Tuesday, 16 February 2010

NHS hospitals ignore patient safety orders

Watchdog says failure by trusts to comply with alerts is 'unacceptable'.

Hospitals were accused tonight of putting patients' lives at unnecessary risk after research revealed they were failing to comply with NHS orders designed to prevent deaths from mistakes involving drugs, surgery or equipment.

Information released by the Department of Health after a freedom of information request showed that hospitals were not complying with safety alerts issued by the National Patient Safety Agency (NPSA).

The NPSA's chairman, Lord Patel of Dunkeld, told the Guardian that the behaviour of the trusts was unacceptable and endangered the health of patients.

"It's not good enough," he said. "What's the point of us developing these alerts if they don't pay any attention to them? Alerts are produced to reduce risk and hopefully avoid many deaths, so not to implement them to me is alarming. If they aren't implemented then they run the risk of harm occurring and the danger will continue."

The findings were from a FOI request submitted by patient safety charity Action Against Medical Accidents (AvMA). It revealed that:

• 104 hospitals and other providers of NHS care in England have not confirmed they have implemented an NPSA alert issued in March 2007 to ensure that injectable medicines are used more safely – even though new systems are meant to be in place by March 2010. The alert came after 25 patients died and 28 others experienced serious harm in 18 months.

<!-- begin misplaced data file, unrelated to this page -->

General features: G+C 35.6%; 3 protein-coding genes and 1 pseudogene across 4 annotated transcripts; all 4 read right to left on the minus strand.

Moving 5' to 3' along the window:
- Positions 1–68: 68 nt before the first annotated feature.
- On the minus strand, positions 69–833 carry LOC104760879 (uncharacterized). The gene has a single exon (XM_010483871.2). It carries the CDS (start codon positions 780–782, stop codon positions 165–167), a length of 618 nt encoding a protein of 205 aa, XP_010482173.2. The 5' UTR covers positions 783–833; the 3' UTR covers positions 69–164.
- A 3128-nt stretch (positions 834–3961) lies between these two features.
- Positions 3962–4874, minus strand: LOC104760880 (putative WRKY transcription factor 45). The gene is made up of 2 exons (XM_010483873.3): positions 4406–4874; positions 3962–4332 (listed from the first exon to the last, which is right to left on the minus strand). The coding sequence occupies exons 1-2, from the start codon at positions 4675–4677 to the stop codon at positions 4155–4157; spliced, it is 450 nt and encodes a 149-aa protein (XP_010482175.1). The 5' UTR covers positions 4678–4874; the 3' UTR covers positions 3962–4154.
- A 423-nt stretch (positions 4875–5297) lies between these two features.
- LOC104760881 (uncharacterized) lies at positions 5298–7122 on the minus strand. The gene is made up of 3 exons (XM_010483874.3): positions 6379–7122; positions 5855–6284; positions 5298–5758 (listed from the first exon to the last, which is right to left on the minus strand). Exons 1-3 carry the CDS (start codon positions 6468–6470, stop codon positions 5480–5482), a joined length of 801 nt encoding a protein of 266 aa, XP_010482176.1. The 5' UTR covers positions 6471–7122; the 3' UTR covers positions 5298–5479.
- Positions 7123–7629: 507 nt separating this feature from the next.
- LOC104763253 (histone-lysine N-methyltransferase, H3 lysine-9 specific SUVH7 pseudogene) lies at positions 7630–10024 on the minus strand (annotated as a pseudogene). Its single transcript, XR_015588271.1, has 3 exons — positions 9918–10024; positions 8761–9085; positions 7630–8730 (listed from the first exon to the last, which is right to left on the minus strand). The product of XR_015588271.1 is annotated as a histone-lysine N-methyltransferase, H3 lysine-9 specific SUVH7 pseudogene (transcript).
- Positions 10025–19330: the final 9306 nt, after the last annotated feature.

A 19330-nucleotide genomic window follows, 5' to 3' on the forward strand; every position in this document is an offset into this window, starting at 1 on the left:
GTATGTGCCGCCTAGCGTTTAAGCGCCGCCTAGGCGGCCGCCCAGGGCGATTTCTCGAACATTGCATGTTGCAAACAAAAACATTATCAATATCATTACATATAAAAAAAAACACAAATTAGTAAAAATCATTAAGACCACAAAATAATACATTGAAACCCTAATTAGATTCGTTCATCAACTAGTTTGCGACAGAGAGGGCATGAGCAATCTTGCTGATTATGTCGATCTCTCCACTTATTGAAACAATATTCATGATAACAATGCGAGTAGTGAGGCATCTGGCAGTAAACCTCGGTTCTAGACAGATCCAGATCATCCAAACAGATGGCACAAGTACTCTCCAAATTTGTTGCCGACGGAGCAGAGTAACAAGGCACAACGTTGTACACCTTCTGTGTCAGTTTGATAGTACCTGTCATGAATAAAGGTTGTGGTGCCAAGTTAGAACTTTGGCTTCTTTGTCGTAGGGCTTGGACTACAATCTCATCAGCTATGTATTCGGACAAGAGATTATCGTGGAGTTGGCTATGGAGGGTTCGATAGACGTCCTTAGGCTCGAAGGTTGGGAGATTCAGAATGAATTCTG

• 25 NHS organisations have not confirmed compliance with an NPSA safer-practice notice designed to reduce the risk of patients falling out of bed. It was issued after about 90 patients who rolled out of bed on to the floor in hospitals, mental health and learning disability units, fractured their neck or femur; 11 of them died.

• 81 hospitals and other care providers had not taken the "required actions" outlined in patient safety alerts covering opioid (painkilling) medicines. The alert was originally issued in July 2008 with a deadline of January 2009; the 81 had not complied by 29 December 2009.

• 10 NHS trusts have not said they have complied with a February 2005 alert on nasogastric feeding tubes, which can sometimes be wrongly placed into the lungs during insertion. Errors involving the feeding tubes caused at least 11 deaths before the alert came out, according to the NPSA...
Source: The Guardian.

Author's footnote: AFAIAA, that's the first time we've ever posted something from The Guardian. Is this because they don't show up on Google or because they don't like reporting this sort of thing?

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